History of The Motor Car in Europe

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The motor car was first established in Europe 128 years ago. Since then a large automotive industry has established with a wide range of car manufacturers, suppliers and aftermarket service. An industry can be defined by Stigler as follows “an industry should embrace the maximum geographical area and the maximum variety of productive activities in which there is strong long-run substitution” (Lipczynski and Wilson et al., 2005).
The roots of the automobile industry can be traced back to Henry Ford who was responsible for the development of the assembly line technique of mass production which allowed middle class America to afford to buy vehicles. However despite its impact Fords competitive advantage was short lived and was soon taken over as Alfred P. Sloan at General Motors sensed consumers wanted more variety than what they were being offered and he offered “a car for every purse and purpose” (Holweg, 2014, p. 14). Customers were soon given a choice with a broader range of products to include cars of different colour which was in contrast to Fords standard black car.

Europe is the largest automobile producing region with nearly 20 million vehicles assembled in 2001. It is the world’s largest market in terms of size and the competition is intense. The automotive industry represents up to one third of European manufacturing jobs. In any industry it is the employment that it generates that is the biggest help to an economy. The spin off employment from the automotive industry is quite large with a lot of industries supplying automotive producers and retailers. The direct employment, spin-off employment and exports help towards a growing and prosperous economy.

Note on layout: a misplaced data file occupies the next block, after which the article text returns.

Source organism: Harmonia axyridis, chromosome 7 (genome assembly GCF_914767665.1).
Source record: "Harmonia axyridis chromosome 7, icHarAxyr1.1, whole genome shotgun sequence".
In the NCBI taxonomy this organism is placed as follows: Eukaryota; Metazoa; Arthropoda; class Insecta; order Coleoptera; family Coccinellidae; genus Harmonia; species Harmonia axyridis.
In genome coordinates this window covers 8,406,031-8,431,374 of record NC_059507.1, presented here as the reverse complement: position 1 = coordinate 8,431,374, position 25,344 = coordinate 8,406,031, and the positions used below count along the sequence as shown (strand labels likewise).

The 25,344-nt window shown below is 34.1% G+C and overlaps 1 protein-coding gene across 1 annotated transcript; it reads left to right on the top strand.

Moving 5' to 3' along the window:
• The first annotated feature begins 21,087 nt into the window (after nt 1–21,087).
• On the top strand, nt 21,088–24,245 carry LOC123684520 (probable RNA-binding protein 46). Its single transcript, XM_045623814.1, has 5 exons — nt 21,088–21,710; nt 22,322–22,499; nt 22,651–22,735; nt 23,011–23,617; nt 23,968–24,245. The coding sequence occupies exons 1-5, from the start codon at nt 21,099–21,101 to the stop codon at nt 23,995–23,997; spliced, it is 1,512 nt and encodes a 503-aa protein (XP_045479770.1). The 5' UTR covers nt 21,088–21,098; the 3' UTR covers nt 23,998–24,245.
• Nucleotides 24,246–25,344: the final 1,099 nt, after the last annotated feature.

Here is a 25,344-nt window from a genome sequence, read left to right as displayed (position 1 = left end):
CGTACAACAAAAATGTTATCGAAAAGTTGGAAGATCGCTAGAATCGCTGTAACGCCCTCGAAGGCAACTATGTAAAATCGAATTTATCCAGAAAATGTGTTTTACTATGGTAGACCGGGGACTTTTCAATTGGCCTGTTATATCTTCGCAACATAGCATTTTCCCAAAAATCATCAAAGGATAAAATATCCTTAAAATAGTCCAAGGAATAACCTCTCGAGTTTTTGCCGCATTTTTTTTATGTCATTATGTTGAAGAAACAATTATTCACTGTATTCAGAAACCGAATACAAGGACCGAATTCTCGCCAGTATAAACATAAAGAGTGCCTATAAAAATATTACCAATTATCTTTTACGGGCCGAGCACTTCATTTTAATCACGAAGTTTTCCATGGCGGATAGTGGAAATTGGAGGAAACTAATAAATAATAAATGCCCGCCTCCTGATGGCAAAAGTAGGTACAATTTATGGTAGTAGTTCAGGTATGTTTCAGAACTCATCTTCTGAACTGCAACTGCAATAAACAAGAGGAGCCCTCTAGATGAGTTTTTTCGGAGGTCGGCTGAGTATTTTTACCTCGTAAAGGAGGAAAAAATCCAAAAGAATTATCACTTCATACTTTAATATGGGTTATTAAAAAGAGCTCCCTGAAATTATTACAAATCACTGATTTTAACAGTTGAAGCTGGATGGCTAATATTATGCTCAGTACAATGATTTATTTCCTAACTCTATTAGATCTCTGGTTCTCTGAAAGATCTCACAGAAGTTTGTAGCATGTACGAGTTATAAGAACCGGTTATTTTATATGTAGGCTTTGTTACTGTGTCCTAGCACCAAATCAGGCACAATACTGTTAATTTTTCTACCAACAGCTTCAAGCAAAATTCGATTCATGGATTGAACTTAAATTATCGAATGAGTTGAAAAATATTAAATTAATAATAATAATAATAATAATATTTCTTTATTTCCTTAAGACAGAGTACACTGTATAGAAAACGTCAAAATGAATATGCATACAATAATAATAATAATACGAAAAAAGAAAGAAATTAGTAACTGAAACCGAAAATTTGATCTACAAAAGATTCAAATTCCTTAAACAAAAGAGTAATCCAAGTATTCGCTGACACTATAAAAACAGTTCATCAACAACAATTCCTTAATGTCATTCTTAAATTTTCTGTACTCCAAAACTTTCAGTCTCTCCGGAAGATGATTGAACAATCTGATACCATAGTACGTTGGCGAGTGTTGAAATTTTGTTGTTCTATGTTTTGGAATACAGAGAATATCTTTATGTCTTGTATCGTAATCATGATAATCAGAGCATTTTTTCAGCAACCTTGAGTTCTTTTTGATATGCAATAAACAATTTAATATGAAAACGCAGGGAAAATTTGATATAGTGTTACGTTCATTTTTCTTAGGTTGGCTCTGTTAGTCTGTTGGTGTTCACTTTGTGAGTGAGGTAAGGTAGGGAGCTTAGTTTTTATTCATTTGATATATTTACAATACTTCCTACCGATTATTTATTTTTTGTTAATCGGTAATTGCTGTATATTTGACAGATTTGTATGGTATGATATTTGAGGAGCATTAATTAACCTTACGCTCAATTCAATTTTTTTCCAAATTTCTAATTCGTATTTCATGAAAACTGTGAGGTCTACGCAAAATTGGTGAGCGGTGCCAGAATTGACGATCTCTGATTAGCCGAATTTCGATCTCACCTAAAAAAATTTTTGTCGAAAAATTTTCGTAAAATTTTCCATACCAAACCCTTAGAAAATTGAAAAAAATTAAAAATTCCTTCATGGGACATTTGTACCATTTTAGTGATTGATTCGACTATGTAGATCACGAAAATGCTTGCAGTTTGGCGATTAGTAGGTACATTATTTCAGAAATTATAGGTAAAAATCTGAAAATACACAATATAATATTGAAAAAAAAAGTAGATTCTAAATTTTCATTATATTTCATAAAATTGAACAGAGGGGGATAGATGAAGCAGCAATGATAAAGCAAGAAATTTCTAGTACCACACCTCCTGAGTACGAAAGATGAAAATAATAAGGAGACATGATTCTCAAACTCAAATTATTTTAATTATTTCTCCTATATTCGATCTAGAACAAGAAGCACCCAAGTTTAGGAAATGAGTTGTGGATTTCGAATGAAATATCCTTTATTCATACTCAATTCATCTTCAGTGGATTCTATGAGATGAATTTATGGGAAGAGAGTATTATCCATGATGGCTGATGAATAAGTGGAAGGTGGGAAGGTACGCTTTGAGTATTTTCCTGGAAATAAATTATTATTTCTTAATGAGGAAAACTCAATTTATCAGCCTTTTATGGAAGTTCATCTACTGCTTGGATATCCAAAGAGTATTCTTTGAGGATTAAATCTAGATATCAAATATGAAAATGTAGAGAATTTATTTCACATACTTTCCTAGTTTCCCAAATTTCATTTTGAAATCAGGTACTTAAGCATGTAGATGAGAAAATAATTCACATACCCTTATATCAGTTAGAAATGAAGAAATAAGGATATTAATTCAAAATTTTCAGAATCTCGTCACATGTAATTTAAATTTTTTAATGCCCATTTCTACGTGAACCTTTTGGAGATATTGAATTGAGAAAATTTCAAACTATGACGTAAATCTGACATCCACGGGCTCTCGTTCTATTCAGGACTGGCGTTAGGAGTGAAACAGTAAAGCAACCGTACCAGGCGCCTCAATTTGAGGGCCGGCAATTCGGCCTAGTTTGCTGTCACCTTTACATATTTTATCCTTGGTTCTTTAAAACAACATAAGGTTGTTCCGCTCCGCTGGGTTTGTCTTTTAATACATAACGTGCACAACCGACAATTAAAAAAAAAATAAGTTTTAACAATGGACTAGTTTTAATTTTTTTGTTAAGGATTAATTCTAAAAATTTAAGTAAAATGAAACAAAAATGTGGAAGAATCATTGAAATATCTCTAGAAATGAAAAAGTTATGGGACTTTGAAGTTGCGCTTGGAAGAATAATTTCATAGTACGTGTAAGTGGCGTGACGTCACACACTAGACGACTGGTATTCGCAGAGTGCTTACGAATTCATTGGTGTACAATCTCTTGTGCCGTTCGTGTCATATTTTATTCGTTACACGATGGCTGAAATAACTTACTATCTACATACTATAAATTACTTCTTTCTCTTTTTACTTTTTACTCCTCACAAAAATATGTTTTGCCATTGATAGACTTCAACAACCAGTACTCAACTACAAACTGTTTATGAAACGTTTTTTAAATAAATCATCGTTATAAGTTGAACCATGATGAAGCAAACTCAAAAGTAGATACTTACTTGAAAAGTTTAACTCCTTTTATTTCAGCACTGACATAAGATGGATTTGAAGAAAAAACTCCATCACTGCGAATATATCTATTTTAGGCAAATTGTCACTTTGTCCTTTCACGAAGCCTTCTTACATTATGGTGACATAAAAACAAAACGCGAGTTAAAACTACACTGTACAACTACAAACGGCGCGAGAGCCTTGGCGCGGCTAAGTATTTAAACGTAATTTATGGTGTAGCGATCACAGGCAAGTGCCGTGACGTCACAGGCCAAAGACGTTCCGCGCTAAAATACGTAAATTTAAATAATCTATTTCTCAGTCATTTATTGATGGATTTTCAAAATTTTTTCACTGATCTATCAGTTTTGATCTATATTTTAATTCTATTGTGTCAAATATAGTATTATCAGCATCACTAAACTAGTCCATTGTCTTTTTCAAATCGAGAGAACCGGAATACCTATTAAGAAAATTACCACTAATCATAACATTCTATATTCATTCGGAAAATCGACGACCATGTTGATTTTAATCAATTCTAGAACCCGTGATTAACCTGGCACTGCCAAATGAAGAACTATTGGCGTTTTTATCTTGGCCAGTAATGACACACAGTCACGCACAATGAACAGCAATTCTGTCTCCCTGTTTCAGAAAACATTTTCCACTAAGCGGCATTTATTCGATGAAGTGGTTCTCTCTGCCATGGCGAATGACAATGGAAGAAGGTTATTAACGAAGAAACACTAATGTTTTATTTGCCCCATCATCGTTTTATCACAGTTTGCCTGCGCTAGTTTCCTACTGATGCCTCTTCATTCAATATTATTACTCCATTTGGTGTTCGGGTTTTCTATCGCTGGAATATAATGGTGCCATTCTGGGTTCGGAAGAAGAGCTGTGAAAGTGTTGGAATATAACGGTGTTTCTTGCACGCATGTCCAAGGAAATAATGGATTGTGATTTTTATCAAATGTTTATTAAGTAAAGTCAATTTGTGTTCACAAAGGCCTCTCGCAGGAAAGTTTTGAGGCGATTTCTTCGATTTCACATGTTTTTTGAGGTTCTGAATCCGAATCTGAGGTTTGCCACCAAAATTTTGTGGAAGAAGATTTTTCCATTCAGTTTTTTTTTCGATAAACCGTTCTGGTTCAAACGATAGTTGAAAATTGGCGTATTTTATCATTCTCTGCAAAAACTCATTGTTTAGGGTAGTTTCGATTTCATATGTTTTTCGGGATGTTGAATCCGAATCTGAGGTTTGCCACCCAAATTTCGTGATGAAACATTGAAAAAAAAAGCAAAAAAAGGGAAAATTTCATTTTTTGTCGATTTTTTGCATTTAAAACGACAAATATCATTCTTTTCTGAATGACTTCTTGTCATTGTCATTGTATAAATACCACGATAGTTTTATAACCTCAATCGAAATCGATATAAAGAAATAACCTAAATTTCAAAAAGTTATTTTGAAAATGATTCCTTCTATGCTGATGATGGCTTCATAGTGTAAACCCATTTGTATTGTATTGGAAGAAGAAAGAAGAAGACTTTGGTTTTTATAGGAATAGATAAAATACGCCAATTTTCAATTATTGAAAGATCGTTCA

Employment in the UK automotive industry is on a declin...

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...s such as “build to order” (BTO) link production to customer demand, building a car to a specific customer order within three weeks or less and not have unsold stock building up. Renault, Nissan, BMW and Volvo have implemented such programmes and said they were successful.

Changes in Supply Chain
Companies are building long term collaborative relationships with suppliers rather than changing opportunistically. This means they’re not totally basing their supplier decisions on cost but looking to build up relationships with their suppliers so they can understand and try help the firms strategies to achieve goals. Manufacturers are recently relying heavily on outsourcing, getting suppliers to provide design and assembly assistance to match the evolving product variety that manufacturers try to offer their customers and make their new innovative ideas into a reality.
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